Mechanisms for subcritical penetration into a sandy bottom: experimental and modelling results
This paper presents the results of a recent study whose overall objectives are to determine the mechanism(s) contributing to subcritical acoustic penetration into ocean sediments, and to quantify the results for use in sonar performance prediction for the detection of buried objects. In situ acoustic measurements were performed on a sandy bottom whose geoacoustic properties were carefully identied. A parametric array mounted on a tower moving on a rail was used to insonify hydrophones located above and below the sediment interface. An extensive dataset covering grazing angles both above and below the estimated critical angle and frequencies between 2-16 kHz was acquired and processed. The results are compared to models. For the specific bottom type examined, it is shown that for frequencies below 5-7 kHz the sound field into the sediment due to subcritical insonication is dominated by the evanescent field, while scattering due to the surface roughness is the dominant mechanism for higher frequencies. However, it must be mentioned that the contribution of the roughness scattering was always found to be lower than the one obtained at lower frequency with the evanescent wave.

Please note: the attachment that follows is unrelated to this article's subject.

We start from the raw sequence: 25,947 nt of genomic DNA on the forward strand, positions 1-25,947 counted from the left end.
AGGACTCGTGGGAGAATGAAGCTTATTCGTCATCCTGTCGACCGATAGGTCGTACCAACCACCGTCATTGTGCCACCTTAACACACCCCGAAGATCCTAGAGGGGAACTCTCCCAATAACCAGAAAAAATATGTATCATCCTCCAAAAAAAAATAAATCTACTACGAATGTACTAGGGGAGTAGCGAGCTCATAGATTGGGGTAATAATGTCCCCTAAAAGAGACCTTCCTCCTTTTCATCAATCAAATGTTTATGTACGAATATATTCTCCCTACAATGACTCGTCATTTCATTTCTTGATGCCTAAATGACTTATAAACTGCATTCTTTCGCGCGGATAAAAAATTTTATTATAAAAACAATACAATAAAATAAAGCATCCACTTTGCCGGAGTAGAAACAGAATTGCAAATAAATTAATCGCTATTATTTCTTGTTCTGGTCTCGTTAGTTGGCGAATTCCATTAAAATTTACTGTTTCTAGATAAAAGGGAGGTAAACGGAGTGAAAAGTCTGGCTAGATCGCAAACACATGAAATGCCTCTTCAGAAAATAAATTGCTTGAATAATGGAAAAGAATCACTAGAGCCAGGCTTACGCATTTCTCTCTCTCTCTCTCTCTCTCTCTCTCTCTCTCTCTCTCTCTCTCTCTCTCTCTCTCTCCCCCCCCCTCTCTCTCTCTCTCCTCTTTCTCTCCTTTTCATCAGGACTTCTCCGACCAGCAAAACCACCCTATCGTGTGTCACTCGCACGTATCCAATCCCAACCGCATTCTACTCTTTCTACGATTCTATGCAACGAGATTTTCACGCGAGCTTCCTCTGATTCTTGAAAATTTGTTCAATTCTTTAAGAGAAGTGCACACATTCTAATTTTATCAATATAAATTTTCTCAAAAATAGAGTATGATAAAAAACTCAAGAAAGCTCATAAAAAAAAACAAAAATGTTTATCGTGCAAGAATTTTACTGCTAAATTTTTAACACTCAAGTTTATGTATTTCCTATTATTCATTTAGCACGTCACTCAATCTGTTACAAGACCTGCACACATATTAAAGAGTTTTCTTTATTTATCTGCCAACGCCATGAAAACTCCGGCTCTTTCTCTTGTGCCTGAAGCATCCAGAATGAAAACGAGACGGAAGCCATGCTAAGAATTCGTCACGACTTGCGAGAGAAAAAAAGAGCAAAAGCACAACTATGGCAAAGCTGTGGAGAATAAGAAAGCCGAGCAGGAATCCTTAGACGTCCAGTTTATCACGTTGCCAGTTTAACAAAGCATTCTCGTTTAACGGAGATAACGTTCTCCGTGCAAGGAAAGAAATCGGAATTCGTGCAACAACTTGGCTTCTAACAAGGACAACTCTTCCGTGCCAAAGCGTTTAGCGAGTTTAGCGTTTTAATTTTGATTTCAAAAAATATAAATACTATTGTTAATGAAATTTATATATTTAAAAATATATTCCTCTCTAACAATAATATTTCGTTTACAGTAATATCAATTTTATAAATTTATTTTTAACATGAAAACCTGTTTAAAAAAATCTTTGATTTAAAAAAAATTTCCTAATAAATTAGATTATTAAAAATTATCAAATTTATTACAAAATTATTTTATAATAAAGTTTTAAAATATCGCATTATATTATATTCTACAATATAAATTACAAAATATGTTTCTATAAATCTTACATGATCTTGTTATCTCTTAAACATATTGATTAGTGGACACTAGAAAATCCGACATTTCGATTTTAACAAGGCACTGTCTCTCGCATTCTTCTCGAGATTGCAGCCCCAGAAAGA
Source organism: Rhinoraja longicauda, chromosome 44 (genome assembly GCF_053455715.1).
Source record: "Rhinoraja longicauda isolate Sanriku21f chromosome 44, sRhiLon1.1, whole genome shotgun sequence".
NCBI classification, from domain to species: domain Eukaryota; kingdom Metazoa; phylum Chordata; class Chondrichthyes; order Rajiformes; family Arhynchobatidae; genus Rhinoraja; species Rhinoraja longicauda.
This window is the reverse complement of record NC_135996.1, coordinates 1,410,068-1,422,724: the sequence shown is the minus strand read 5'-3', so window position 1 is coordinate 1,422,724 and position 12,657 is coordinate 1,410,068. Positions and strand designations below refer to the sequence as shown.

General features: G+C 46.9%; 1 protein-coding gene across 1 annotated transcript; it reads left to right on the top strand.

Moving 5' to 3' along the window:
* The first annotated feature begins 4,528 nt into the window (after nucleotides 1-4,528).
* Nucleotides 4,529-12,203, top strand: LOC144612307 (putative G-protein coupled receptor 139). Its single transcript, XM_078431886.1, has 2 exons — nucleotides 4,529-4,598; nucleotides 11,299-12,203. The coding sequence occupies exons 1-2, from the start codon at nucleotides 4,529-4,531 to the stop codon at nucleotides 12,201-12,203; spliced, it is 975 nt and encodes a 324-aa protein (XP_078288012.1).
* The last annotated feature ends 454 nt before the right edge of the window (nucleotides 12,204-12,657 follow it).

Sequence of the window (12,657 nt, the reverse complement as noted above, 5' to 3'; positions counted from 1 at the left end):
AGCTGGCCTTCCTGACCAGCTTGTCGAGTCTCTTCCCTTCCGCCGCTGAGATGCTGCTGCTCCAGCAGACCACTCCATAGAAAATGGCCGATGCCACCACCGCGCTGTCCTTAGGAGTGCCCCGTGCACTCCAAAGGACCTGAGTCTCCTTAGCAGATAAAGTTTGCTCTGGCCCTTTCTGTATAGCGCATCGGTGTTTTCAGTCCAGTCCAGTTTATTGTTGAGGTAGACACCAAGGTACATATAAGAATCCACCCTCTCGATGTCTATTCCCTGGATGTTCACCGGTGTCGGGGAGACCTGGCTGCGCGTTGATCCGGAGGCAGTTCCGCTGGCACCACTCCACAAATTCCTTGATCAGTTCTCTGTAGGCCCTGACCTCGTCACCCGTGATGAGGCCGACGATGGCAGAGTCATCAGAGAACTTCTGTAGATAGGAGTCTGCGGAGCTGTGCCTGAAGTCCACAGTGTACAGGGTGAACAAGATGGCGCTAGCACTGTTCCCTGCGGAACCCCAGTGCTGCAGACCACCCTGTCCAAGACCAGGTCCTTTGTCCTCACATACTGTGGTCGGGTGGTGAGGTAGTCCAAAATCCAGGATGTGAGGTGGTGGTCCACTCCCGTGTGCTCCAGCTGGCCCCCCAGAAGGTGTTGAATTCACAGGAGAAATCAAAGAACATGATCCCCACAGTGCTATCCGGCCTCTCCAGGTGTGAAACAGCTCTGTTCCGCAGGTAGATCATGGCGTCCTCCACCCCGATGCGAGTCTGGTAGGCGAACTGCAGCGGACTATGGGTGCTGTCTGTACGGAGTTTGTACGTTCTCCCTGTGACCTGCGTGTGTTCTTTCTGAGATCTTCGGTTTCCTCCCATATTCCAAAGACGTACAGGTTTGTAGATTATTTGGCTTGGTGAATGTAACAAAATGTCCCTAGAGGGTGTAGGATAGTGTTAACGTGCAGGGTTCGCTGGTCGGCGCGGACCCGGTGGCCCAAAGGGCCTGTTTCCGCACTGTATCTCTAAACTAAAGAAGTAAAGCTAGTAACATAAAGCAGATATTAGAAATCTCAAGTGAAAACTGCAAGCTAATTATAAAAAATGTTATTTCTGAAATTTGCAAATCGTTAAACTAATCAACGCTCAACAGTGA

Fox, Warren L. J.;